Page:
Bluefield Daily Telegraph, Bluefield, WV


August 9, 2012

Solving the case: Real-life crime investigations unlike television dramas

— — I will admit that I’m a fan of television shows such as “Law & Order,” “CSI” and “NCIS.” The stories and the characters are good, and the forensics they use to help solve crimes is always interesting, if a little gruesome. The heroes usually catch the bad guys in an hour and all is well.

That’s all good television, but it’s not good real life. When you’re covering stories about murders and other assorted crimes, you quickly learn that solving them is going to take a lot longer than an hour, plus you don’t get any commercial breaks.

This fact was drilled home again Tuesday when two arrests were made in a murder case that started back in March 2011. The investigation kept going until two suspects were arraigned, and it’s still not really over.

On television, the detective and the forensic examiners almost always find a crucial piece of evidence right away. They have that classic gut feeling that this paint chip or that drop of blood is important. Well, real-life detectives find lots of evidence, too, and get their gut feelings or suspicions, but not all of the evidence is something you can take to court for a warrant. Not everything is immediately obvious.

One thing I’ve noticed in these crime dramas is that the protagonists always have plenty of time and equipment that looks like it’s right out of “Star Trek.” Teams of forensic investigators get to focus on one case at a time.

Well, in dramas featuring journalists, the heroes always get to focus on one story at a time. Any real reporter will tell that’s a fantasy. Really big newspapers and networks can afford to assign one reporter or even a team of them to one story, but don’t expect that from smaller organizations. We’re working on many items at the same time.

It’s the same for police work. Crimes don’t appear one at a time. Many crimes happen at the same time and they all have to be addressed. Seemingly minor incidents like neighbors shouting at each other or a gargoyle being stolen off a front porch have to be handled. Some may take only a few minutes, but there are lots of incidents taking only few minutes. The time adds up.

Last year, the Bluefield Daily Telegraph did a series of cold case stories about unsolved murders and other crimes in the region. Some of them are years old. They are unsolved, but not due to a lack of effort. It’s from a lack of witnesses and a lack of evidence.

I’ve seen cases that have taken months or years to resolve. Even when arrests are made, the cases continue for months or even years.

Sometimes these frustrations are reflected in fiction. For instance, even the great Sherlock Holmes had his cold cases. There was the case of Mr. James Phillimore, who went back into his home to get an umbrella and was never seen again. I understand the great detective’s creator, Sir Arthur Conan Doyle, based that on a real case.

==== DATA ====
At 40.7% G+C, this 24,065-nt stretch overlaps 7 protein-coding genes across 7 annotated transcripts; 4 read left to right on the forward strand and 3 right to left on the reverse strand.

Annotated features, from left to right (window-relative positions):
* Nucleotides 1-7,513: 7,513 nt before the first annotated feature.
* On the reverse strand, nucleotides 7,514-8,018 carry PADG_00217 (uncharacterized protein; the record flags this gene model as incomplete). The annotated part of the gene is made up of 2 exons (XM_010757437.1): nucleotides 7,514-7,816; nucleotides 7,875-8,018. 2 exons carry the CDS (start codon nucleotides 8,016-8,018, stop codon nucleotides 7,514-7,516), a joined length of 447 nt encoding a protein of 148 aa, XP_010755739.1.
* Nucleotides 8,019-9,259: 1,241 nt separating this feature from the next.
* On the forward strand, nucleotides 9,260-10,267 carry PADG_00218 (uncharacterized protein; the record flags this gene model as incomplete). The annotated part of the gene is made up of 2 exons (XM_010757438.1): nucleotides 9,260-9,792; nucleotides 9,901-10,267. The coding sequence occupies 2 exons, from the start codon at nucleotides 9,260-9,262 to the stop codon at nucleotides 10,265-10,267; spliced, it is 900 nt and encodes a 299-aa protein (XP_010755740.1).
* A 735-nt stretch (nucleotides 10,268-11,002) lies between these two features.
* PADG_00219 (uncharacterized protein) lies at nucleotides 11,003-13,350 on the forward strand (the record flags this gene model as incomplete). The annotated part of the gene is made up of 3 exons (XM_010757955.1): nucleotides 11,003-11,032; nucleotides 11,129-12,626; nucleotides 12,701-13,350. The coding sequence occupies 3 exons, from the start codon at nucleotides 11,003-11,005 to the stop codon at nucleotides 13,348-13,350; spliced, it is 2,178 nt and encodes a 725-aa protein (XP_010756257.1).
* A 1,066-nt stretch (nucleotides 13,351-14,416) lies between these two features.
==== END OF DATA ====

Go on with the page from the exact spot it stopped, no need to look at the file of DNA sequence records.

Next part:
Holmes once told Watson that the most difficult cases were the ones in which “there is nothing to get hold of.” You need evidence and witnesses, and those are not always readily available. Crime dramas, both in print and on television, supply evidence and witnesses immediately so the story can get finished in a reasonable amount of time. Real police don’t get those breaks. Developing a case you can put before a jury takes a lot of hard work.

One crime writer I like, William Marshall, does a good job of presenting this hard work in his novel “Out of Nowhere.” Set in Hong Kong, it involves a bizarre mass suicide. It’s not immediately clear why a group of people with no connection to each other whatsoever would take their own lives. The police get plenty of evidence, but it doesn’t make sense.

Finally, the police talk to a reporter who puts together a story featuring the victims’ photographs. One person out of the thousands of readers who see the story remembers that group of people.

His recollection leads to long hours of going through newspaper microfilm until one story about a cold case helps to solve the mystery. There was no great Sherlock Holmes moment in which the great detective gets all the suspects together and points out the murderer. Marshall’s story had hard-working police officers, some evidence, and some witnesses willing to talk. If I recall correctly, Marshall also made it plain that the investigation took weeks, and it didn’t take longer because a witness came forward with some new information.

Real life isn’t like the life we see on television or in the movies. It might hint about real life, but it takes out all of those real details that slow down a story.

Greg Jordan is senior reporter at the Daily Telegraph. Contact him at

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